Tuesday, February 21, 2006

Self-Censorship at BBC, Yahoo?

I was reading an article (by Diane West?) recently where she said the BBC someplace on its website feels constrained to suffix the words "Prophet Mohammed" with PBUH (peace be upon him). All references to the prophet in the muslim world seem to do this, even in editorials, etc., but for the BBC to be following suit, I thought, was nothing short of astounding; rather like American news anchors suddenly sprouting the flag on their lapels shortly after 9-11. But then I had somehow nurtured the belief that the BBC was a little more objective and alive to irony.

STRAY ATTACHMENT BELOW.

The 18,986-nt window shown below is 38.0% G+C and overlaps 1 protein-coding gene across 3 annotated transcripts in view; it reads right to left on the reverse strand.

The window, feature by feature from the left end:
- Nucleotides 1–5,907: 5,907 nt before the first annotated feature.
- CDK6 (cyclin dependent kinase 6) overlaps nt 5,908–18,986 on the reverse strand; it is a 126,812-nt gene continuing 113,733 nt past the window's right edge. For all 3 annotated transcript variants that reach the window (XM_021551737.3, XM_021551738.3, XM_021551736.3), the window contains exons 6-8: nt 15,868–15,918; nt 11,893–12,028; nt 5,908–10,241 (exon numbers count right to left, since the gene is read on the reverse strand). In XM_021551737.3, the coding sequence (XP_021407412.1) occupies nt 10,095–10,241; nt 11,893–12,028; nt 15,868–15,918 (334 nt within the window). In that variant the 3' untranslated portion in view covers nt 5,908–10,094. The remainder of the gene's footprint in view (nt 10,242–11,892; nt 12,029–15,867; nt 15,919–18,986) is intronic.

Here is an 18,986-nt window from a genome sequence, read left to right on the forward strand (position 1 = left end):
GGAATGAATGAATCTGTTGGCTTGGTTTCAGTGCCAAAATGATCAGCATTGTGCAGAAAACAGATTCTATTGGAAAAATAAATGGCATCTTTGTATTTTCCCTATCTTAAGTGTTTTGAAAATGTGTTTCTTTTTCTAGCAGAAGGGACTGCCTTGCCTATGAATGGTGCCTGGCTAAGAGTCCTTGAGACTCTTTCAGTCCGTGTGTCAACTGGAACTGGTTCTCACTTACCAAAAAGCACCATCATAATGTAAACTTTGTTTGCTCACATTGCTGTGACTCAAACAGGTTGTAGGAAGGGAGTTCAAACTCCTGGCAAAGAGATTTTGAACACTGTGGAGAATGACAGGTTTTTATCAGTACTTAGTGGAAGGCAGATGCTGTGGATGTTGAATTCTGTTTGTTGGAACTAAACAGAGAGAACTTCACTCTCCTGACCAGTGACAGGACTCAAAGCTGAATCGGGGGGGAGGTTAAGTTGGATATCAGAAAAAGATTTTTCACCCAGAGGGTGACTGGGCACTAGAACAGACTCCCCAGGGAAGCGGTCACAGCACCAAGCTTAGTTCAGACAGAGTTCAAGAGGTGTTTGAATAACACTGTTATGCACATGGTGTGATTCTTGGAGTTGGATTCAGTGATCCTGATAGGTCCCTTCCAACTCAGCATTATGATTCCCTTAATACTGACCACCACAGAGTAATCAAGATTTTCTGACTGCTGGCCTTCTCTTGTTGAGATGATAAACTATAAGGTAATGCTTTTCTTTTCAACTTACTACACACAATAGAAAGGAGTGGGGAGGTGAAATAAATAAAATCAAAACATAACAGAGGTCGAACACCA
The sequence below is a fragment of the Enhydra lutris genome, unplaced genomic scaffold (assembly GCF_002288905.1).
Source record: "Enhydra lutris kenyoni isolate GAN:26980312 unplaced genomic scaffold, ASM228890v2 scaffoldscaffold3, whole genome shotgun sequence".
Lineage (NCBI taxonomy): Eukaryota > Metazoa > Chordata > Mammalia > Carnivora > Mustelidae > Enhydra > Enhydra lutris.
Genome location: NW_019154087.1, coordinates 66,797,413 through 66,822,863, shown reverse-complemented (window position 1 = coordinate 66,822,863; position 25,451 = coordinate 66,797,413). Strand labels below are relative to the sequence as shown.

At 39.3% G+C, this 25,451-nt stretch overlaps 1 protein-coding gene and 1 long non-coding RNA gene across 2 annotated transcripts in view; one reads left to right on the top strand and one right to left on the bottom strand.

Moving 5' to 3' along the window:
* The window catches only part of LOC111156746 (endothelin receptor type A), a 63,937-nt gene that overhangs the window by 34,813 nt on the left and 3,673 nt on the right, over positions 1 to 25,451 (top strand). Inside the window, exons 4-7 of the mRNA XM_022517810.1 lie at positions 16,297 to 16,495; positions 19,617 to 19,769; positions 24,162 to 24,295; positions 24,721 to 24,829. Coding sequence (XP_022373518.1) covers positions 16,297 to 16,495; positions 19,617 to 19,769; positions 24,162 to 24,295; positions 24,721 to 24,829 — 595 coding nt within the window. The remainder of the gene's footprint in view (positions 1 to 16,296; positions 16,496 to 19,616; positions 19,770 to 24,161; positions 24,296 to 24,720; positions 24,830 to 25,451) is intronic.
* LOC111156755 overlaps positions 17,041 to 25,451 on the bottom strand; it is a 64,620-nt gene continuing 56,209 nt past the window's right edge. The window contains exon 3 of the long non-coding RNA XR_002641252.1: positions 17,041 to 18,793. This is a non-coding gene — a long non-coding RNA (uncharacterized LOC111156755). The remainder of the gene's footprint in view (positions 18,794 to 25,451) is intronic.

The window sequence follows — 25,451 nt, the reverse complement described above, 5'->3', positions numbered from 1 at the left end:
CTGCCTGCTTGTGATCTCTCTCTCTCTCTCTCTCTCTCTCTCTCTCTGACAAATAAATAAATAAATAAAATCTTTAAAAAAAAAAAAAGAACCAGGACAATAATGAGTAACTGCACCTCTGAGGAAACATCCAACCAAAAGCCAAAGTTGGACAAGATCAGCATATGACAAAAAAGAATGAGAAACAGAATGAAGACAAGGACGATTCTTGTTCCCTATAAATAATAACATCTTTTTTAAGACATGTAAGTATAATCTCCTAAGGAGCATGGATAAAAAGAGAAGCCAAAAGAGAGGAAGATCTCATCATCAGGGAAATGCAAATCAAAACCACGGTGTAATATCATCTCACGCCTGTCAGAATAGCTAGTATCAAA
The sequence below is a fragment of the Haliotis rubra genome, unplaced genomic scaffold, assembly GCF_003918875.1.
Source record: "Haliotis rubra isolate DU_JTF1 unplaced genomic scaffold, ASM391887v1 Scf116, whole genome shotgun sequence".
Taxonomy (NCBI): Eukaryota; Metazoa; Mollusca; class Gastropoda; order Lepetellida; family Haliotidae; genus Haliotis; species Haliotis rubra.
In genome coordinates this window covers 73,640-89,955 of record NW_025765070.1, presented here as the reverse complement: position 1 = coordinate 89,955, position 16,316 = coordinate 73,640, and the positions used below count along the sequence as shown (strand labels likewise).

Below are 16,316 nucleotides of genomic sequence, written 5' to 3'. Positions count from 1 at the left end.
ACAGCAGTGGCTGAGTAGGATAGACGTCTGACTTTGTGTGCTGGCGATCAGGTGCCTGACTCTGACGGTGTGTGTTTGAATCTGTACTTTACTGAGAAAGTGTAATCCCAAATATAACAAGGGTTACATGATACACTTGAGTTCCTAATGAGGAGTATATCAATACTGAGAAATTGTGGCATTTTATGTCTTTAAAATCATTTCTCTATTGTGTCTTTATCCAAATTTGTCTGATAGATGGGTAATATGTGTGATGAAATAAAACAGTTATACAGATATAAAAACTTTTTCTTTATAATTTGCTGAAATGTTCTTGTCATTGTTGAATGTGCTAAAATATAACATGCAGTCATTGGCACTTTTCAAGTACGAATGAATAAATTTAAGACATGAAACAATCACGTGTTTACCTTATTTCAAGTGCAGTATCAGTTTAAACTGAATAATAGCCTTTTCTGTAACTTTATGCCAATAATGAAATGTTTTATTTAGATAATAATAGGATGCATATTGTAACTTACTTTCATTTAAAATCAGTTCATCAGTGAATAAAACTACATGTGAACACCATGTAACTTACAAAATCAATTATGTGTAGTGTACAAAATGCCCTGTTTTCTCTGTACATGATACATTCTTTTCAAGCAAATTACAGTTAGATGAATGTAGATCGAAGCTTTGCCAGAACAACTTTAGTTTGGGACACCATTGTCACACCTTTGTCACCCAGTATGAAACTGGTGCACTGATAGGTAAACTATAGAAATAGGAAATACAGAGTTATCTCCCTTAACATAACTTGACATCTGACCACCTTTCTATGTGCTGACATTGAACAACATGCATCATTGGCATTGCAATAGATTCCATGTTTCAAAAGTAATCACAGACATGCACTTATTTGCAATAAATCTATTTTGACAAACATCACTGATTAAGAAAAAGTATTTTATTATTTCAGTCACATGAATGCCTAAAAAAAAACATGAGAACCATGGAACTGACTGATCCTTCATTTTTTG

The article also pointed out that they did no similar thing for Jesus, Buddha, etc., a minor point but noteworthy still. Sure enough, going to the BBC site, I found this was indeed the case. Drilling down to one of the links, I found this appeared to be more like an official policy. Would the BBC provide a similar treatment to Chairman Mao, appending a "The Great Helmsman" after each reference? I didn't check, but somehow I doubt it.

Now comes news that Yahoo will not allow user names containing Allah. A rather hilarious website, owned by one Mr. Kallahar (of Irish descent) says Yahoo rejected his name, because the letters a-l-l-a-h appeared in conjunction. Also rejected were names like Callahan, and youareallaheadofme.

Self-censorship? Seems like an open-and-shut case.

No comments: